The tariffs and the fire at Meridian have definitely confused the economic outlook. Is the Q2 surge sustainable? Will the late Q2 slowdown persist? I don't have good answers for either but the market seems to be saying no to the first and maybe to the second.
Since the early year surge, the 10-year rate has settled into a range. To me, that means status quo until it moves out of the range one way or the other.
The yield curve, one of our main business cycle indicators, steepened during the stock market correction in early February. The steepening was not the variety we see just prior to recession when short rates fall faster than long rates. In this case, long rates rose faster than short rates as both inflation and real growth expectations rose. But the steepening didn't last long and it has been flattening since mid-February. All that really means is that short-term growth expectations have been steady while long-term expectations have fallen somewhat. It does not mean we are near recession. The comparable time frame from the last cycle was August of 2005, more than two years prior to recession. No, I'm not saying we are two years from recession. We don't know what the pace of flattening will be in this cycle. It could be shorter or longer than the previous one.
I have also been wondering lately about the attention being paid to the inversion of the curve. I've been doing this for 27 years and when I started most people didn't know what the yield curve was or why it mattered. Indeed, I'm not sure I did either. But this time around, everyone knows about the yield curve and that it inverts prior to recession. Of course, as I've pointed out many times before, that isn't actually the recession signal. The recession signal is what is known in the bond market as a bull "steepener" when short-term rates fall faster than long rates. That is generally caused by an expectation that the Fed will have to cut rates soon, i.e. the economy is worsening enough to warrant Fed action. As I've also said many times, the Fed follows the market not the other way around.
With everyone focused on the potential inversion, it may be that they miss the real message of the bond market. There is no rule that says the yield curve must invert prior to recession and I can think of ways we could be looking at a recession with the yield curve static. What if short-term rates and long-term rates fall at the same pace? The curve wouldn't invert but that surely wouldn't be a positive sign for growth. Like the VIX and some other indicators, I think the mere fact that more people are aware of them today means they won't work as they have in the past. Call it the financial Heisenberg uncertainty principle.
10/2 Yield curve
TIPS (Inflation protected bonds)
Inflation-protected bonds have been the best performing part of the bond market this year. While real rates rose too they didn't rise as much as nominal rates.
While stocks were in correction mode there was no confirmation from credit spreads. High yield bonds were stable relative to Treasuries even as stocks sold off; fear was confined to equities. Stock market corrections that are not associated with credit spread widening are generally short-lived as they aren't driven by concerns about recession. Spreads this year have been pretty stable although we have seen a minor uptick recently.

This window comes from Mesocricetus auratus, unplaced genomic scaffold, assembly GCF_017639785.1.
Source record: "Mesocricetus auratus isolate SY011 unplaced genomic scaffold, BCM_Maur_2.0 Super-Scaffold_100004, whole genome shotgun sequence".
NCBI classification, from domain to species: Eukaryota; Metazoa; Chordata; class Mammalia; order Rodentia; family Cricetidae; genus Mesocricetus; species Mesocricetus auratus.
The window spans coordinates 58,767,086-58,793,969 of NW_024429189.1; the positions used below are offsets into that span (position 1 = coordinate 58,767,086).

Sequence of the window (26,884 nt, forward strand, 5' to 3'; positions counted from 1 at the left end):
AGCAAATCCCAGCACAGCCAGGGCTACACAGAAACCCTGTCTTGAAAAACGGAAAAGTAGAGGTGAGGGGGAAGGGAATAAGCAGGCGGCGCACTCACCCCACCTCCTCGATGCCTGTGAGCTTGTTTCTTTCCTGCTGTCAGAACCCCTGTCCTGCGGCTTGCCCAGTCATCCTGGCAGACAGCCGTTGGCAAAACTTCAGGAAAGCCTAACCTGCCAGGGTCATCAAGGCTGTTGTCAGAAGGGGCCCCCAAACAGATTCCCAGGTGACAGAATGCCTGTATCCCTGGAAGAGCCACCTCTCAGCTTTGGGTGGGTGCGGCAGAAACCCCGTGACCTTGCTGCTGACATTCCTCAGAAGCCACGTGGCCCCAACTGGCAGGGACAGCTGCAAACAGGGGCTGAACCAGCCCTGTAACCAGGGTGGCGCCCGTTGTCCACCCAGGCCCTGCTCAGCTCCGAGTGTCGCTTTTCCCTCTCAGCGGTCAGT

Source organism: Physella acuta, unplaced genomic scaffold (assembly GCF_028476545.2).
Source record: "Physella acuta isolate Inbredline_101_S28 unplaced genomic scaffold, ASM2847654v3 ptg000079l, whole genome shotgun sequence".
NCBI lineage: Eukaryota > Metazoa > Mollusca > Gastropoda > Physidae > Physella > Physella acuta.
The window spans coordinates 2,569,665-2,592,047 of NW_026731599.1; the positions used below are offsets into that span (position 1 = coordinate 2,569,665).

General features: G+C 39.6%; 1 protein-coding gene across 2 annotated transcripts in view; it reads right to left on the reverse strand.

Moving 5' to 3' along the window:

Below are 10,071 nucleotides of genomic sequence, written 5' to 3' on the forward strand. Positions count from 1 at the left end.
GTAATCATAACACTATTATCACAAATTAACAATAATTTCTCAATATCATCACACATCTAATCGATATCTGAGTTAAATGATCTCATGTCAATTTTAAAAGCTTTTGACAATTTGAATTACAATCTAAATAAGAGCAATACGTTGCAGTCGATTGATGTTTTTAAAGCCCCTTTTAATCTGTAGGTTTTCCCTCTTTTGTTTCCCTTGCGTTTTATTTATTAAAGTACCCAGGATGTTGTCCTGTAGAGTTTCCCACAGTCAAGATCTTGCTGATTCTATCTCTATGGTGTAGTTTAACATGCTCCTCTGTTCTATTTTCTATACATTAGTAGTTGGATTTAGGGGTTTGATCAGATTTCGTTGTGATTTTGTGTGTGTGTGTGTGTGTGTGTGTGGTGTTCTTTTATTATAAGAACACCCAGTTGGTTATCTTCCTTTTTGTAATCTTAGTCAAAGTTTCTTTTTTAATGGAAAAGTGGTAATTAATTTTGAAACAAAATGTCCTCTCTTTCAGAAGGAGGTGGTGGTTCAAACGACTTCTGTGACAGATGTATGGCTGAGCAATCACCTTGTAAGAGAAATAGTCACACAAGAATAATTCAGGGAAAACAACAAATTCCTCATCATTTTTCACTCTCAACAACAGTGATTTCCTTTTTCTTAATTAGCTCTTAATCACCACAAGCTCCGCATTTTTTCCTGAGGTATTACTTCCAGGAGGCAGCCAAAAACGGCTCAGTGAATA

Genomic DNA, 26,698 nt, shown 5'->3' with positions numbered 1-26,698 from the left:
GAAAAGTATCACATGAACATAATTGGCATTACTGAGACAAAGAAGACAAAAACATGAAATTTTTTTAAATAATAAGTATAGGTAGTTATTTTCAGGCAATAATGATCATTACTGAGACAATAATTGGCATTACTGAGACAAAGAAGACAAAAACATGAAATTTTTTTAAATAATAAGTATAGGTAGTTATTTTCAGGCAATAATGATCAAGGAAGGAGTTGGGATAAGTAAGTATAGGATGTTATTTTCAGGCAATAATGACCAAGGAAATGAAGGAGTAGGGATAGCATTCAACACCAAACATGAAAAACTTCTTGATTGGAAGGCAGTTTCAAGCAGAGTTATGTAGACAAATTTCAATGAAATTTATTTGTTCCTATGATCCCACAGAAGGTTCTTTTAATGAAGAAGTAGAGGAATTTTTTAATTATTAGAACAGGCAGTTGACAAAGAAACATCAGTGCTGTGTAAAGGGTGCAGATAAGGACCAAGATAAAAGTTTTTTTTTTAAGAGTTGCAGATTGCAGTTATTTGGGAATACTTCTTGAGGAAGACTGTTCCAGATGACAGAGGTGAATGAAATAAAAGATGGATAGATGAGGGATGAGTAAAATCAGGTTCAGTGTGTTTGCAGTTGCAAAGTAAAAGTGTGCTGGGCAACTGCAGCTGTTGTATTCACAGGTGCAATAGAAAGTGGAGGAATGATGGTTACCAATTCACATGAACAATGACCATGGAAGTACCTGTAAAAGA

If you've been reading me for a while you know I'm not going to spend a lot of time trying to predict the future, an endeavor nearly guaranteed to be embarrassing at some point in the future. But like everyone else in this business, I do like to think about the possibilities.
The biggest threat to growth is one I identified very early on in this administration. My largest fear, by far, was the new President's views on trade. For the first year, it was looking like those fears might be misplaced. The President talked tough but didn't seem anxious to actually do anything other than withdrawing from the TPP and initiate the procedure to revisit NAFTA. Those didn't seem like a big deal. Opposition to TPP was one of the few bipartisan agreements in Congress. And updating NAFTA, if anything, seemed overdue.
But things have gotten a little more serious here in year two. The rhetoric is sharper, tariffs have actually been imposed and other countries have responded with retaliatory tariffs, a near textbook description of a trade war. Not only that but we don't really seem to have too many friends in this war, with the possible exception of Australia which was exempted from the steel and aluminum tariffs. The administration has not drawn much distinction between China and any other country or region. Canada, Mexico, and the EU have all been hit with tariffs and threatened with more if they don't come to heel.
I do think the rhetoric has softened ever so slightly recently (See here: Donald Trump, Free Trader?). And there does seem to be a more defined strategy now with a greater emphasis on the end result rather than the tactics used to accomplish it. But the proof will be in the pudding and to date I haven't noticed any countries rushing to the negotiating table. I do think we need to see some progress soon though. So far, if anything, the tariffs have worked to the administration's favor. If consumers and companies were front-running the tariffs then they pulled some sales forward and made growth look better than it would have otherwise. But the longer the tariffs stay in place the harder they will be to remove and the greater the economic distortion.